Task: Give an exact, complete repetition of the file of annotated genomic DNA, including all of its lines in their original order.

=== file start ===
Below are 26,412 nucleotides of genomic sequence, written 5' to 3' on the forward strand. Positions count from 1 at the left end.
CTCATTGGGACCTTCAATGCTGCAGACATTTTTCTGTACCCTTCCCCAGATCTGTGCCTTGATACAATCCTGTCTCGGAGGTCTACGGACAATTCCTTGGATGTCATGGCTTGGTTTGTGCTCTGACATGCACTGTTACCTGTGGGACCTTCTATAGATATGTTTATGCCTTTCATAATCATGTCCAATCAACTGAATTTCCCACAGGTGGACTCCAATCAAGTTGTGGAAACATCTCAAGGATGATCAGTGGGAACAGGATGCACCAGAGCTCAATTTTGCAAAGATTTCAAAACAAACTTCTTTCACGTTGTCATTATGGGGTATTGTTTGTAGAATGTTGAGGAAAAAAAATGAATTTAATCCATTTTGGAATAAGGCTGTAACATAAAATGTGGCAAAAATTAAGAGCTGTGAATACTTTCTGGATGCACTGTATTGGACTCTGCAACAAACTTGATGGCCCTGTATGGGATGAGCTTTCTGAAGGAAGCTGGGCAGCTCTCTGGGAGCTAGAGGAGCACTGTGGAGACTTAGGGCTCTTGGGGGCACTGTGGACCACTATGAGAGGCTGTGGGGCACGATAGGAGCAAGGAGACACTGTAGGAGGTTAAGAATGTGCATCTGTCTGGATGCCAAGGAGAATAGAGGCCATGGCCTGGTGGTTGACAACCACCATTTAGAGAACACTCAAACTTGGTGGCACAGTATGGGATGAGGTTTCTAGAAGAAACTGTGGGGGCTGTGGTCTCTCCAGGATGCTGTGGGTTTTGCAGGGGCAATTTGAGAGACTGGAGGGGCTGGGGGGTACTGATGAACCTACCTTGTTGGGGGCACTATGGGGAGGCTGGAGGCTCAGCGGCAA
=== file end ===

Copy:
Below are 26,412 nucleotides of genomic sequence, written 5' to 3' on the forward strand. Positions count from 1 at the left end.
CTCATTGGGACCTTCAATGCTGCAGACATTTTTCTGTACCCTTCCCCAGATCTGTGCCTTGATACAATCCTGTCTCGGAGGTCTACGGACAATTCCTTGGATGTCATGGCTTGGTTTGTGCTCTGACATGCACTGTTACCTGTGGGACCTTCTATAGATATGTTTATGCCTTTCATAATCATGTCCAATCAACTGAATTTCCCACAGGTGGACTCCAATCAAGTTGTGGAAACATCTCAAGGATGATCAGTGGGAACAGGATGCACCAGAGCTCAATTTTGCAAAGATTTCAAAACAAACTTCTTTCACGTTGTCATTATGGGGTATTGTTTGTAGAATGTTGAGGAAAAAAAATGAATTTAATCCATTTTGGAATAAGGCTGTAACATAAAATGTGGCAAAAATTAAGAGCTGTGAATACTTTCTGGATGCACTGTATTGGACTCTGCAACAAACTTGATGGCCCTGTATGGGATGAGCTTTCTGAAGGAAGCTGGGCAGCTCTCTGGGAGCTAGAGGAGCACTGTGGAGACTTAGGGCTCTTGGGGGCACTGTGGACCACTATGAGAGGCTGTGGGGCACGATAGGAGCAAGGAGACACTGTAGGAGGTTAAGAATGTGCATCTGTCTGGATGCCAAGGAGAATAGAGGCCATGGCCTGGTGGTTGACAACCACCATTTAGAGAACACTCAAACTTGGTGGCACAGTATGGGATGAGGTTTCTAGAAGAAACTGTGGGGGCTGTGGTCTCTCCAGGATGCTGTGGGTTTTGCAGGGGCAATTTGAGAGACTGGAGGGGCTGGGGGGTACTGATGAACCTACCTTGTTGGGGGCACTATGGGGAGGCTGGAGGCTCAGCGGCAA